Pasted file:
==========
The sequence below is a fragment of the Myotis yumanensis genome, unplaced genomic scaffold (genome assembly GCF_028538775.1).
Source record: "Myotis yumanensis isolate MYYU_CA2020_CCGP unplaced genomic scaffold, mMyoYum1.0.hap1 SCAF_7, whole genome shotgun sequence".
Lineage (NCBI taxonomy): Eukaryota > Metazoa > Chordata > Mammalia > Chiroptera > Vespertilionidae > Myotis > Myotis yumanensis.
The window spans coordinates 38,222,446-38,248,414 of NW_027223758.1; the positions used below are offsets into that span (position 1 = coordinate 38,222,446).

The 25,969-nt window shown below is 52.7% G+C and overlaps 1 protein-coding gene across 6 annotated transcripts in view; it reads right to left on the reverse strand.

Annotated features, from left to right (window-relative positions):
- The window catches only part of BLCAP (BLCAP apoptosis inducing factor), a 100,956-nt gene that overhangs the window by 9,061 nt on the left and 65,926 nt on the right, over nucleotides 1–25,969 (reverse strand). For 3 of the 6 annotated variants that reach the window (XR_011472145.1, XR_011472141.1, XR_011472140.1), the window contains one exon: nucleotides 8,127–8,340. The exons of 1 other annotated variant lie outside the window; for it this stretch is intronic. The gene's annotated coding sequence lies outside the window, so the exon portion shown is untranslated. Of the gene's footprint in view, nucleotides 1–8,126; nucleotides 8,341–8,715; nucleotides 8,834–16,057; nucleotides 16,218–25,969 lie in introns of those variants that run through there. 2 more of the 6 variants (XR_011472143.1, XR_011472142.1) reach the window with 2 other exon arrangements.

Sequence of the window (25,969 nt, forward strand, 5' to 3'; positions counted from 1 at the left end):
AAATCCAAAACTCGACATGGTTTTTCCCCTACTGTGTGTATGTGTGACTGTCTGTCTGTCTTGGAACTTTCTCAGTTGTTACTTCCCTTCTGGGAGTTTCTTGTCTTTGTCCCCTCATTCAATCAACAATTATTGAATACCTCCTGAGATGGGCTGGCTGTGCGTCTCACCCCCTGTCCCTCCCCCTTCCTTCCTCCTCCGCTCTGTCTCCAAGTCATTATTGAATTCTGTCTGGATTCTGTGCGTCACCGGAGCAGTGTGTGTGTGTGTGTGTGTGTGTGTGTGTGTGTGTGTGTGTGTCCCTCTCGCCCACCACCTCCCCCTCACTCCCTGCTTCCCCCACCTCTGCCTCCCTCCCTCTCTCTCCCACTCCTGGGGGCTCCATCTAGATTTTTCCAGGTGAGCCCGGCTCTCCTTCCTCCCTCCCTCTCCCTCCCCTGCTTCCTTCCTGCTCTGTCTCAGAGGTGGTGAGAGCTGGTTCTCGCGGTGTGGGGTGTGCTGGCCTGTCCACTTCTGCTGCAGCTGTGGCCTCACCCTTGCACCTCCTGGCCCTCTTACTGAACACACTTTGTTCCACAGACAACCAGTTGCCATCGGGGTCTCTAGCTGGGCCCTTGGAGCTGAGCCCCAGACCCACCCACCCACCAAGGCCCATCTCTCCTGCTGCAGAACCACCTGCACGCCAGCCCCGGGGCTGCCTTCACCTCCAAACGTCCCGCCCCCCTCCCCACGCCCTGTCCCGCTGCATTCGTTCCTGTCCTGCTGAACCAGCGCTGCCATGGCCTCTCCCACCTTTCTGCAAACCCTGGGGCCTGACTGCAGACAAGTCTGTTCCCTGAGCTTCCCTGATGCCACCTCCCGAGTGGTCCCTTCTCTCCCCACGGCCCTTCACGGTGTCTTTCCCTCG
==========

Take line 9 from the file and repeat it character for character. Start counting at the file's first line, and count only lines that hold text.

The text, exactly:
AAATCCAAAACTCGACATGGTTTTTCCCCTACTGTGTGTATGTGTGACTGTCTGTCTGTCTTGGAACTTTCTCAGTTGTTACTTCCCTTCTGGGAGTTTCTTGTCTTTGTCCCCTCATTCAATCAACAATTATTGAATACCTCCTGAGATGGGCTGGCTGTGCGTCTCACCCCCTGTCCCTCCCCCTTCCTTCCTCCTCCGCTCTGTCTCCAAGTCATTATTGAATTCTGTCTGGATTCTGTGCGTCACCGGAGCAGTGTGTGTGTGTGTGTGTGTGTGTGTGTGTGTGTGTGTGTGTGTCCCTCTCGCCCACCACCTCCCCCTCACTCCCTGCTTCCCCCACCTCTGCCTCCCTCCCTCTCTCTCCCACTCCTGGGGGCTCCATCTAGATTTTTCCAGGTGAGCCCGGCTCTCCTTCCTCCCTCCCTCTCCCTCCCCTGCTTCCTTCCTGCTCTGTCTCAGAGGTGGTGAGAGCTGGTTCTCGCGGTGTGGGGTGTGCTGGCCTGTCCACTTCTGCTGCAGCTGTGGCCTCACCCTTGCACCTCCTGGCCCTCTTACTGAACACACTTTGTTCCACAGACAACCAGTTGCCATCGGGGTCTCTAGCTGGGCCCTTGGAGCTGAGCCCCAGACCCACCCACCCACCAAGGCCCATCTCTCCTGCTGCAGAACCACCTGCACGCCAGCCCCGGGGCTGCCTTCACCTCCAAACGTCCCGCCCCCCTCCCCACGCCCTGTCCCGCTGCATTCGTTCCTGTCCTGCTGAACCAGCGCTGCCATGGCCTCTCCCACCTTTCTGCAAACCCTGGGGCCTGACTGCAGACAAGTCTGTTCCCTGAGCTTCCCTGATGCCACCTCCCGAGTGGTCCCTTCTCTCCCCACGGCCCTTCACGGTGTCTTTCCCTCG